Usually, you can answer questions through a Q&A session after your main presentation.

However, you can avoid this problem altogether by researching your information and checking your facts correctly.

Don’t get tangled in an awkward situation where an audience member catches you on factual mistakes. This embarrassment can cost you potential clients.

Also, base all of your arguments on clear data. Avoid jumping to conclusions based on incomplete raw numbers or facts.

Don’t prematurely claim a long-term upward trend in profits based on just one week of data with a sample size of one sole company.

The one thing an audience will hate more than being confused is being willfully deceived.

Connect the Dots

Now that you know what your listeners have in common, you can easily craft a message that speaks to each of them, while sounding like you understand them as a whole.

Based on what you’ve found out about them, you can easily determine which stories or metaphors the whole crowd can relate to.

This will also help you determine if you can speak in a more conversational tone or if it would be safer to use a more formal tone.

Knowing the composition of your audience also lets you decide the amount of jargon you can let through with your speech. You wouldn’t want to seem highfaluting while explaining to a crowd of marketers, would you?

Common Ground

A diverse group of listeners requires an approach that caters to each one of them, while also connecting with all of them simultaneously.

Getting into their head allows you to best cater your message for your mixed audience.

Proper and responsible research and fact-checking avoids embarrassing situations and misinformation.

All of this guides your message and allows you to deliver it to best inform, engage, and convince.

Find the common ground to radiate a credible professional vibe for any presentation opportunity.

References

http://smartblogs.com/leadership/2014/06/17/finding-common-ground-with-your-audience/

How Perfectionism Affects Your Professional Presentation

Let’s admit it. We all want to become perfect in every aspect, even in a professional presentation. However, some presenters forget that trying to be completely error-free can negatively affect the entire performance.

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Though aiming for the best helps you become successful, trying for a 100% great outcome can give you a headache. Aside from procrastination or stage fright, perfectionism can also become a source of anxiety. It triggers nervousness, especially when you’re expecting an error-free presentation.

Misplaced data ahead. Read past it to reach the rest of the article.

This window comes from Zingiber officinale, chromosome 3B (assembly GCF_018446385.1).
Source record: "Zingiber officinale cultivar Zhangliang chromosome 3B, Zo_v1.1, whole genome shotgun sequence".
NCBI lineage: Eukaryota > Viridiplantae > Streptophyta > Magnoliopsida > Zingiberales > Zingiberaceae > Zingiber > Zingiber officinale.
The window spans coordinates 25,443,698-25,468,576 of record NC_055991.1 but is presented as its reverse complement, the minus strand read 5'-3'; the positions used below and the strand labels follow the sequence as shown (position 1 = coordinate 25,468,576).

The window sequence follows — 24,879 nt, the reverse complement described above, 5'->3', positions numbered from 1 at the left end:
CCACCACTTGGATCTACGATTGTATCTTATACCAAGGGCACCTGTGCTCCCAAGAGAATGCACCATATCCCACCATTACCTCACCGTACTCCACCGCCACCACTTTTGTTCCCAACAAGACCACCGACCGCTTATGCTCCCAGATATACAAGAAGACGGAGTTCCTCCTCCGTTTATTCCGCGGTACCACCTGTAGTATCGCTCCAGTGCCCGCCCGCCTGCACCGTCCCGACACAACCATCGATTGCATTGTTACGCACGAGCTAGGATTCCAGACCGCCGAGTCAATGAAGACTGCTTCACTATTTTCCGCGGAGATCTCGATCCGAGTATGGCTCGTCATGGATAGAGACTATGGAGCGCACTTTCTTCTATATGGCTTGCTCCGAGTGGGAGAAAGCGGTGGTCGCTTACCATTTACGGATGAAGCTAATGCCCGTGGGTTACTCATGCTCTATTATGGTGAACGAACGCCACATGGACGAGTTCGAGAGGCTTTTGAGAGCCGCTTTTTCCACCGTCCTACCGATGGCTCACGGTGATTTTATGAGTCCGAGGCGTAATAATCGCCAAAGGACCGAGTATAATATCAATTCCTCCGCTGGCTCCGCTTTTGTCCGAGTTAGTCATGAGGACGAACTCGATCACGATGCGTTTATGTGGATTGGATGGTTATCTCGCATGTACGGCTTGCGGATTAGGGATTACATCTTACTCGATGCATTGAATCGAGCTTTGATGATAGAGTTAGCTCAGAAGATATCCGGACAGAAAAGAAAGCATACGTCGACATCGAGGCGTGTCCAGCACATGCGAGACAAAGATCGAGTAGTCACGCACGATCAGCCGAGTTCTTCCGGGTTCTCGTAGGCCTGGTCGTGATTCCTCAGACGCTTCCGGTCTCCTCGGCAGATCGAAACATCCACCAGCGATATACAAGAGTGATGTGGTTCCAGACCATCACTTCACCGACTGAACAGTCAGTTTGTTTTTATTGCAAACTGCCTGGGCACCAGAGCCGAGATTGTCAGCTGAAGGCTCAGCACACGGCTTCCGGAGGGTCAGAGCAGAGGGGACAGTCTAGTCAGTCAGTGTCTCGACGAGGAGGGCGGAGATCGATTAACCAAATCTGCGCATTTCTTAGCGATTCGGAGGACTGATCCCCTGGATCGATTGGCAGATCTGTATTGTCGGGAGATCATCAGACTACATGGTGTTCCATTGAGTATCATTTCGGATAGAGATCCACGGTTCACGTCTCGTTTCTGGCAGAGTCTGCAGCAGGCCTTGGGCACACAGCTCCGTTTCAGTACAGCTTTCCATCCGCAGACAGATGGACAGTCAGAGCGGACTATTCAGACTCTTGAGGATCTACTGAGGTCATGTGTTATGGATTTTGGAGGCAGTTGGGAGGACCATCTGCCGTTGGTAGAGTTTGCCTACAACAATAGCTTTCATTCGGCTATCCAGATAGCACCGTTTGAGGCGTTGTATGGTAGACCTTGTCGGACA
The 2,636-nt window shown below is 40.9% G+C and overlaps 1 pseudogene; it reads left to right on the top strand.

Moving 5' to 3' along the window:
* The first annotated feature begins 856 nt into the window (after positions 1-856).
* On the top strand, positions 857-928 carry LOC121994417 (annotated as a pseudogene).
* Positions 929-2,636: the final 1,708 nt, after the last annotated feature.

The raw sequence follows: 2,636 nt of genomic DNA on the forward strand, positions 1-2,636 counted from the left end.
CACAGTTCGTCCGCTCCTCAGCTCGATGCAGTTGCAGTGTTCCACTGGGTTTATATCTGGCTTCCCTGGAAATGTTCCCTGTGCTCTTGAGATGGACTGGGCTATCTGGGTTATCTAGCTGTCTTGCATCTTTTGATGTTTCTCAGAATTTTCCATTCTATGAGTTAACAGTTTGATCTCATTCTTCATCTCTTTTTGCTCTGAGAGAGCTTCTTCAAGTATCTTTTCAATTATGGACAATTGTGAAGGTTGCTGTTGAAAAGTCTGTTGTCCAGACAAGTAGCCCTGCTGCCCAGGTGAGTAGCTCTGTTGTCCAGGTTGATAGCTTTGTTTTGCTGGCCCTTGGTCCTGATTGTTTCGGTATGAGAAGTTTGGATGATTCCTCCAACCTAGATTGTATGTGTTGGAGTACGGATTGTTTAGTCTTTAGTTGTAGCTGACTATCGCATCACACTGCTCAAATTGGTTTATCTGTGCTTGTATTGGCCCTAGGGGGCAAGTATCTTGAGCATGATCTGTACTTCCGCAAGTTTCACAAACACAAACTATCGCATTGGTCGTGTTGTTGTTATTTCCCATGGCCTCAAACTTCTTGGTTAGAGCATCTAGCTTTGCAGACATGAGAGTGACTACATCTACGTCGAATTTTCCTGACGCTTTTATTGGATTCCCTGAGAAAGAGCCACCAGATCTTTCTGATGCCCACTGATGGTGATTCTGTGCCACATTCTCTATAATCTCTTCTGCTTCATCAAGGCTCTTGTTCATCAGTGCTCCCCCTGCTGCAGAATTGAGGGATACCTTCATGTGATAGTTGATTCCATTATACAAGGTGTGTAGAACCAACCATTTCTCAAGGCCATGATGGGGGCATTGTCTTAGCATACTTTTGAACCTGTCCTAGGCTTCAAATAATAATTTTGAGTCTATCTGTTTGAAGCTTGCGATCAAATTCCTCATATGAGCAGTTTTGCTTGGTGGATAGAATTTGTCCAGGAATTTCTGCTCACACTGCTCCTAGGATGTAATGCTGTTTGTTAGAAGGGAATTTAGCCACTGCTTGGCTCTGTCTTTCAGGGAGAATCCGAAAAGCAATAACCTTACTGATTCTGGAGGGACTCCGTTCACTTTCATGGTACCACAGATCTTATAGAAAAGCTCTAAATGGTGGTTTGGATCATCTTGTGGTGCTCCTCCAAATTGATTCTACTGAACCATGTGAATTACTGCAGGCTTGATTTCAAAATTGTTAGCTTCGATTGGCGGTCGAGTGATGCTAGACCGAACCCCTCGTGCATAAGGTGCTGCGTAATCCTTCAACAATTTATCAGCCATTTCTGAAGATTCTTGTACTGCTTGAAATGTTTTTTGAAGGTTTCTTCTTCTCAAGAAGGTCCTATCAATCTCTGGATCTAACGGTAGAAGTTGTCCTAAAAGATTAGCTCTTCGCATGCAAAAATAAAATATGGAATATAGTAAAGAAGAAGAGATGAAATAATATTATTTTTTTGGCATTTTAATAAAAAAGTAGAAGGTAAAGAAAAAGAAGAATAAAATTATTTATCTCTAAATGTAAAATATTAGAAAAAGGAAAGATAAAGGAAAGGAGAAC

Ask yourself, “Am I focused on not making a mistake?” or “Am I focused on engaging my audience to get my point across?” Your answer depends on what you prioritize the most.

Let’s see how perfectionism affects your performance.

Perfectionism Heightens Fear

It’s normal to be anxious when you speak in public. However, setting your standards too high might increase your fear of rejection or fear of being judged. This is because it convinces you to be unflinchingly perfect during the pitch.

To ease the pressure, remember that your job is to connect with your audience so that they understand your message.

Three Signs that You’re a Perfectionist

  1. You can’t forget a certain failure.
  2. You can’t respond positively to a negative reaction.
  3. You worry too much about what others think of you.

These habits demoralize you if you let it control you and your performance.

Mistakes can happen even if you’ve carefully planned and prepared your presentation. Whether it’s caused by your PowerPoint slides, your speech, or technical problems, remain positive and focus on conveying your message to avoid getting controlled by this behavior.

Three Thoughts to Overcome Perfectionism

To remove this negative behavior, consider these things:

  1. Your audience is considerate and understanding. If you fail, forget it then move on. Being honest allows them to see that you’re also human, prone to making mistakes.
  1. Your listeners won’t notice unless they see that you do. Even if you point out that you’ve made a mistake, it’s not the end of the world. Proceed with your pitch and concentrate on delivering it.
  1. Relax and be positive. Things will get better once you let go of your worries. It’s all about your audience, so focus on meeting their expectations.